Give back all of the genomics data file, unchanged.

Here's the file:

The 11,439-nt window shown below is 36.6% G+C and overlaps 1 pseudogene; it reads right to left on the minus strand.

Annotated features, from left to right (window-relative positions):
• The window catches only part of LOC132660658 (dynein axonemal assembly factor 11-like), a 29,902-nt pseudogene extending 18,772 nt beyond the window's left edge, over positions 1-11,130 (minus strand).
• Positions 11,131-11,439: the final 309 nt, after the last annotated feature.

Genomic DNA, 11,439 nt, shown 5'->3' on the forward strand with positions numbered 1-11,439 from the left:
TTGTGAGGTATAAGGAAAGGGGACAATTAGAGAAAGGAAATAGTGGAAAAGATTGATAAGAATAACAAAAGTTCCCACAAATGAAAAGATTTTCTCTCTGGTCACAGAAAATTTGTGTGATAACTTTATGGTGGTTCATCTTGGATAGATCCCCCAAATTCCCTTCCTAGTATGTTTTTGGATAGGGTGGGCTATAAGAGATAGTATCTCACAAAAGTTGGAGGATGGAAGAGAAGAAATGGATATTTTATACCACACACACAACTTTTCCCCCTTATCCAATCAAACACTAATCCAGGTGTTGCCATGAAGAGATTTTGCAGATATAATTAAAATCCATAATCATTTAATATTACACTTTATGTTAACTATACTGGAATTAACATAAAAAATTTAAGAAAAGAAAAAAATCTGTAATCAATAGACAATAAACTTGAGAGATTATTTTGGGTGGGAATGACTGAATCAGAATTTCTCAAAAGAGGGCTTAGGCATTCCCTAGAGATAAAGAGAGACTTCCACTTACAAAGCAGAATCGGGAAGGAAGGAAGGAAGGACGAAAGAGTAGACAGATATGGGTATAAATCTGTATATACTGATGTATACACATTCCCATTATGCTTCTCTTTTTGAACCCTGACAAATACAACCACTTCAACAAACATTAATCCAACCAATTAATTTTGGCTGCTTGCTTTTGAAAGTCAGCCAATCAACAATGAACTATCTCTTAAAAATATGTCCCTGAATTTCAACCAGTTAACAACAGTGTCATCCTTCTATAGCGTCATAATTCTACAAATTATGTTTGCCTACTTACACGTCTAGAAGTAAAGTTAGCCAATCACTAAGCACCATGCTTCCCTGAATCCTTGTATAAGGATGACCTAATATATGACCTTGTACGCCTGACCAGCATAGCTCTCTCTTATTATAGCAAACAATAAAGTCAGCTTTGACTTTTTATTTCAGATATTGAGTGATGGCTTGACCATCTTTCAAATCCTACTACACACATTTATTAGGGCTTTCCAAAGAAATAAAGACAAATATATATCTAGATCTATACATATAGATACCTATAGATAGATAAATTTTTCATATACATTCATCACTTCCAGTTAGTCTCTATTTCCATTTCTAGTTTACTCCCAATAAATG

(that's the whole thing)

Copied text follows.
The 11,439-nt window shown below is 36.6% G+C and overlaps 1 pseudogene; it reads right to left on the minus strand.

Annotated features, from left to right (window-relative positions):
• The window catches only part of LOC132660658 (dynein axonemal assembly factor 11-like), a 29,902-nt pseudogene extending 18,772 nt beyond the window's left edge, over positions 1-11,130 (minus strand).
• Positions 11,131-11,439: the final 309 nt, after the last annotated feature.

Genomic DNA, 11,439 nt, shown 5'->3' on the forward strand with positions numbered 1-11,439 from the left:
TTGTGAGGTATAAGGAAAGGGGACAATTAGAGAAAGGAAATAGTGGAAAAGATTGATAAGAATAACAAAAGTTCCCACAAATGAAAAGATTTTCTCTCTGGTCACAGAAAATTTGTGTGATAACTTTATGGTGGTTCATCTTGGATAGATCCCCCAAATTCCCTTCCTAGTATGTTTTTGGATAGGGTGGGCTATAAGAGATAGTATCTCACAAAAGTTGGAGGATGGAAGAGAAGAAATGGATATTTTATACCACACACACAACTTTTCCCCCTTATCCAATCAAACACTAATCCAGGTGTTGCCATGAAGAGATTTTGCAGATATAATTAAAATCCATAATCATTTAATATTACACTTTATGTTAACTATACTGGAATTAACATAAAAAATTTAAGAAAAGAAAAAAATCTGTAATCAATAGACAATAAACTTGAGAGATTATTTTGGGTGGGAATGACTGAATCAGAATTTCTCAAAAGAGGGCTTAGGCATTCCCTAGAGATAAAGAGAGACTTCCACTTACAAAGCAGAATCGGGAAGGAAGGAAGGAAGGACGAAAGAGTAGACAGATATGGGTATAAATCTGTATATACTGATGTATACACATTCCCATTATGCTTCTCTTTTTGAACCCTGACAAATACAACCACTTCAACAAACATTAATCCAACCAATTAATTTTGGCTGCTTGCTTTTGAAAGTCAGCCAATCAACAATGAACTATCTCTTAAAAATATGTCCCTGAATTTCAACCAGTTAACAACAGTGTCATCCTTCTATAGCGTCATAATTCTACAAATTATGTTTGCCTACTTACACGTCTAGAAGTAAAGTTAGCCAATCACTAAGCACCATGCTTCCCTGAATCCTTGTATAAGGATGACCTAATATATGACCTTGTACGCCTGACCAGCATAGCTCTCTCTTATTATAGCAAACAATAAAGTCAGCTTTGACTTTTTATTTCAGATATTGAGTGATGGCTTGACCATCTTTCAAATCCTACTACACACATTTATTAGGGCTTTCCAAAGAAATAAAGACAAATATATATCTAGATCTATACATATAGATACCTATAGATAGATAAATTTTTCATATACATTCATCACTTCCAGTTAGTCTCTATTTCCATTTCTAGTTTACTCCCAATAAATG